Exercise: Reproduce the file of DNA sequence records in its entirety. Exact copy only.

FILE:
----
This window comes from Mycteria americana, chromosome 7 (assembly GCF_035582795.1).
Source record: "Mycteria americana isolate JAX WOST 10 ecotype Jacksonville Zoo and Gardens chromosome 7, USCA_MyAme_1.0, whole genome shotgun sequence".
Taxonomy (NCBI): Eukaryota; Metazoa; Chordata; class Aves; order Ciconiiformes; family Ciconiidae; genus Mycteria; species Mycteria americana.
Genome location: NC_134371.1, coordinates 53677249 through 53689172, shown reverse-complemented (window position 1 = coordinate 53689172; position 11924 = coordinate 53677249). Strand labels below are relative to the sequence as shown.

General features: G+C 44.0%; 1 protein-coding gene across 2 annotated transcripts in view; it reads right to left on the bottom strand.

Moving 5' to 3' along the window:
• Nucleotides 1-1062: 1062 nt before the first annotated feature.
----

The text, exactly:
This window comes from Mycteria americana, chromosome 7 (assembly GCF_035582795.1).
Source record: "Mycteria americana isolate JAX WOST 10 ecotype Jacksonville Zoo and Gardens chromosome 7, USCA_MyAme_1.0, whole genome shotgun sequence".
Taxonomy (NCBI): Eukaryota; Metazoa; Chordata; class Aves; order Ciconiiformes; family Ciconiidae; genus Mycteria; species Mycteria americana.
Genome location: NC_134371.1, coordinates 53677249 through 53689172, shown reverse-complemented (window position 1 = coordinate 53689172; position 11924 = coordinate 53677249). Strand labels below are relative to the sequence as shown.

General features: G+C 44.0%; 1 protein-coding gene across 2 annotated transcripts in view; it reads right to left on the bottom strand.

Moving 5' to 3' along the window:
• Nucleotides 1-1062: 1062 nt before the first annotated feature.